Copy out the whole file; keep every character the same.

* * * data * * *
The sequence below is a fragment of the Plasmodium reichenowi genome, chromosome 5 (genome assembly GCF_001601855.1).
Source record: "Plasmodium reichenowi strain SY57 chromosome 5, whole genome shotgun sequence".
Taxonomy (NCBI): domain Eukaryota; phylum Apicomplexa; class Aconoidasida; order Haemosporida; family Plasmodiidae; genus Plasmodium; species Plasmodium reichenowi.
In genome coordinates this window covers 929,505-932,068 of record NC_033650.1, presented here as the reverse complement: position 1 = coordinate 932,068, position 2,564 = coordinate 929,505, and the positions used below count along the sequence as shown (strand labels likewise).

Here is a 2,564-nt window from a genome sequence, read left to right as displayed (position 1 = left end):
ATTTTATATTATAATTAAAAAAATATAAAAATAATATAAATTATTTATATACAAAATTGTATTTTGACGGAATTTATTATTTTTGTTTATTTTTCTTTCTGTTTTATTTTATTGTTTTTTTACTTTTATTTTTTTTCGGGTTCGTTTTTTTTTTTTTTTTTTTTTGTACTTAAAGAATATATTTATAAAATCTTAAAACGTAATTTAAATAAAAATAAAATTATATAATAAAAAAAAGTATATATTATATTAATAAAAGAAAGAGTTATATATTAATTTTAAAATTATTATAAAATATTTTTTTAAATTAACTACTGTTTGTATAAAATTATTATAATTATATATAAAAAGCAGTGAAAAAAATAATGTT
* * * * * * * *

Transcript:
The sequence below is a fragment of the Plasmodium reichenowi genome, chromosome 5 (genome assembly GCF_001601855.1).
Source record: "Plasmodium reichenowi strain SY57 chromosome 5, whole genome shotgun sequence".
Taxonomy (NCBI): domain Eukaryota; phylum Apicomplexa; class Aconoidasida; order Haemosporida; family Plasmodiidae; genus Plasmodium; species Plasmodium reichenowi.
In genome coordinates this window covers 929,505-932,068 of record NC_033650.1, presented here as the reverse complement: position 1 = coordinate 932,068, position 2,564 = coordinate 929,505, and the positions used below count along the sequence as shown (strand labels likewise).

Here is a 2,564-nt window from a genome sequence, read left to right as displayed (position 1 = left end):
ATTTTATATTATAATTAAAAAAATATAAAAATAATATAAATTATTTATATACAAAATTGTATTTTGACGGAATTTATTATTTTTGTTTATTTTTCTTTCTGTTTTATTTTATTGTTTTTTTACTTTTATTTTTTTTCGGGTTCGTTTTTTTTTTTTTTTTTTTTTGTACTTAAAGAATATATTTATAAAATCTTAAAACGTAATTTAAATAAAAATAAAATTATATAATAAAAAAAAGTATATATTATATTAATAAAAGAAAGAGTTATATATTAATTTTAAAATTATTATAAAATATTTTTTTAAATTAACTACTGTTTGTATAAAATTATTATAATTATATATAAAAAGCAGTGAAAAAAATAATGTT